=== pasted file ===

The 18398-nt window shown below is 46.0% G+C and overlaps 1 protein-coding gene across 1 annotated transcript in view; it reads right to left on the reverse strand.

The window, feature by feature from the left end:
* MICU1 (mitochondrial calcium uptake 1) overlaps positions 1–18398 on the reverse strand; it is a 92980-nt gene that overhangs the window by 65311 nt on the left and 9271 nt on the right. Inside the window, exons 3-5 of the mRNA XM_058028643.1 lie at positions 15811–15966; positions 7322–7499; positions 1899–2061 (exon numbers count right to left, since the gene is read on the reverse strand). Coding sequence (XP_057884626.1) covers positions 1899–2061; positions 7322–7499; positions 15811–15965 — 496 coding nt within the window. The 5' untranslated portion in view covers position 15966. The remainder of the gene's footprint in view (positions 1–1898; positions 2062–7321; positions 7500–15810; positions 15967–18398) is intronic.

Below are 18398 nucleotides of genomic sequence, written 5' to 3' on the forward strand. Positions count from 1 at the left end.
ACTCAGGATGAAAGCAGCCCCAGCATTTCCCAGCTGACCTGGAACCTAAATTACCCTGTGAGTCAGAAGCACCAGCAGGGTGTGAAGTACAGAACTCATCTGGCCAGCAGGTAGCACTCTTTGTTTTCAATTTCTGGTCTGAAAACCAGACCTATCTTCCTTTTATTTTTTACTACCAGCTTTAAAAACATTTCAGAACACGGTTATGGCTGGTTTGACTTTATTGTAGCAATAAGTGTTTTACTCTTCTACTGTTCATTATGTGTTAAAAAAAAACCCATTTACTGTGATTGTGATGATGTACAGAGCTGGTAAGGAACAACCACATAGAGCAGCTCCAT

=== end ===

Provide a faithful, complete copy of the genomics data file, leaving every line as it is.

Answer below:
The 18398-nt window shown below is 46.0% G+C and overlaps 1 protein-coding gene across 1 annotated transcript in view; it reads right to left on the reverse strand.

The window, feature by feature from the left end:
* MICU1 (mitochondrial calcium uptake 1) overlaps positions 1–18398 on the reverse strand; it is a 92980-nt gene that overhangs the window by 65311 nt on the left and 9271 nt on the right. Inside the window, exons 3-5 of the mRNA XM_058028643.1 lie at positions 15811–15966; positions 7322–7499; positions 1899–2061 (exon numbers count right to left, since the gene is read on the reverse strand). Coding sequence (XP_057884626.1) covers positions 1899–2061; positions 7322–7499; positions 15811–15965 — 496 coding nt within the window. The 5' untranslated portion in view covers position 15966. The remainder of the gene's footprint in view (positions 1–1898; positions 2062–7321; positions 7500–15810; positions 15967–18398) is intronic.

Below are 18398 nucleotides of genomic sequence, written 5' to 3' on the forward strand. Positions count from 1 at the left end.
ACTCAGGATGAAAGCAGCCCCAGCATTTCCCAGCTGACCTGGAACCTAAATTACCCTGTGAGTCAGAAGCACCAGCAGGGTGTGAAGTACAGAACTCATCTGGCCAGCAGGTAGCACTCTTTGTTTTCAATTTCTGGTCTGAAAACCAGACCTATCTTCCTTTTATTTTTTACTACCAGCTTTAAAAACATTTCAGAACACGGTTATGGCTGGTTTGACTTTATTGTAGCAATAAGTGTTTTACTCTTCTACTGTTCATTATGTGTTAAAAAAAAACCCATTTACTGTGATTGTGATGATGTACAGAGCTGGTAAGGAACAACCACATAGAGCAGCTCCAT